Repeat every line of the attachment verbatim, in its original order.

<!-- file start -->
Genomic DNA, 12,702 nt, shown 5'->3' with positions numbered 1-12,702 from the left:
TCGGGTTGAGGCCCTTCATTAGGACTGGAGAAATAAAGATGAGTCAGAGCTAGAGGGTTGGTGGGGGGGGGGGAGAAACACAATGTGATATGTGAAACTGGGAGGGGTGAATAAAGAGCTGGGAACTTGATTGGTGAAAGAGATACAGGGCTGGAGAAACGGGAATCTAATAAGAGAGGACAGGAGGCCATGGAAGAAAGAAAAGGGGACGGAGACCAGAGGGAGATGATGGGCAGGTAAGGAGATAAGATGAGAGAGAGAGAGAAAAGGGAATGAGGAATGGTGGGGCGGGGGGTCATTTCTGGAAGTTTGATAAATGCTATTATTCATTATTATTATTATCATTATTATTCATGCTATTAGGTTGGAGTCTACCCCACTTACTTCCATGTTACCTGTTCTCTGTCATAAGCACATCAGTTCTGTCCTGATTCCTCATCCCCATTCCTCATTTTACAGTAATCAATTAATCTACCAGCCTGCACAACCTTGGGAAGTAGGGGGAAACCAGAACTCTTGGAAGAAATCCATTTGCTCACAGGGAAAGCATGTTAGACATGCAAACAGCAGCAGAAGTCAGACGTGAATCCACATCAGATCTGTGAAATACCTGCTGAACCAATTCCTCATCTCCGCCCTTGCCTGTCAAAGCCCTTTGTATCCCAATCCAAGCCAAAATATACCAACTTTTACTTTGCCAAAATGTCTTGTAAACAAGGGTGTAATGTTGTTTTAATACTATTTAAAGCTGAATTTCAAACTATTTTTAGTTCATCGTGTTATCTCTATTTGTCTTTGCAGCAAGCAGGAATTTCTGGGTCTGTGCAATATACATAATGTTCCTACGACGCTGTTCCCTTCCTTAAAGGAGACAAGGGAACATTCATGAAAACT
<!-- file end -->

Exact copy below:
Genomic DNA, 12,702 nt, shown 5'->3' with positions numbered 1-12,702 from the left:
TCGGGTTGAGGCCCTTCATTAGGACTGGAGAAATAAAGATGAGTCAGAGCTAGAGGGTTGGTGGGGGGGGGGGAGAAACACAATGTGATATGTGAAACTGGGAGGGGTGAATAAAGAGCTGGGAACTTGATTGGTGAAAGAGATACAGGGCTGGAGAAACGGGAATCTAATAAGAGAGGACAGGAGGCCATGGAAGAAAGAAAAGGGGACGGAGACCAGAGGGAGATGATGGGCAGGTAAGGAGATAAGATGAGAGAGAGAGAGAAAAGGGAATGAGGAATGGTGGGGCGGGGGGTCATTTCTGGAAGTTTGATAAATGCTATTATTCATTATTATTATTATCATTATTATTCATGCTATTAGGTTGGAGTCTACCCCACTTACTTCCATGTTACCTGTTCTCTGTCATAAGCACATCAGTTCTGTCCTGATTCCTCATCCCCATTCCTCATTTTACAGTAATCAATTAATCTACCAGCCTGCACAACCTTGGGAAGTAGGGGGAAACCAGAACTCTTGGAAGAAATCCATTTGCTCACAGGGAAAGCATGTTAGACATGCAAACAGCAGCAGAAGTCAGACGTGAATCCACATCAGATCTGTGAAATACCTGCTGAACCAATTCCTCATCTCCGCCCTTGCCTGTCAAAGCCCTTTGTATCCCAATCCAAGCCAAAATATACCAACTTTTACTTTGCCAAAATGTCTTGTAAACAAGGGTGTAATGTTGTTTTAATACTATTTAAAGCTGAATTTCAAACTATTTTTAGTTCATCGTGTTATCTCTATTTGTCTTTGCAGCAAGCAGGAATTTCTGGGTCTGTGCAATATACATAATGTTCCTACGACGCTGTTCCCTTCCTTAAAGGAGACAAGGGAACATTCATGAAAACT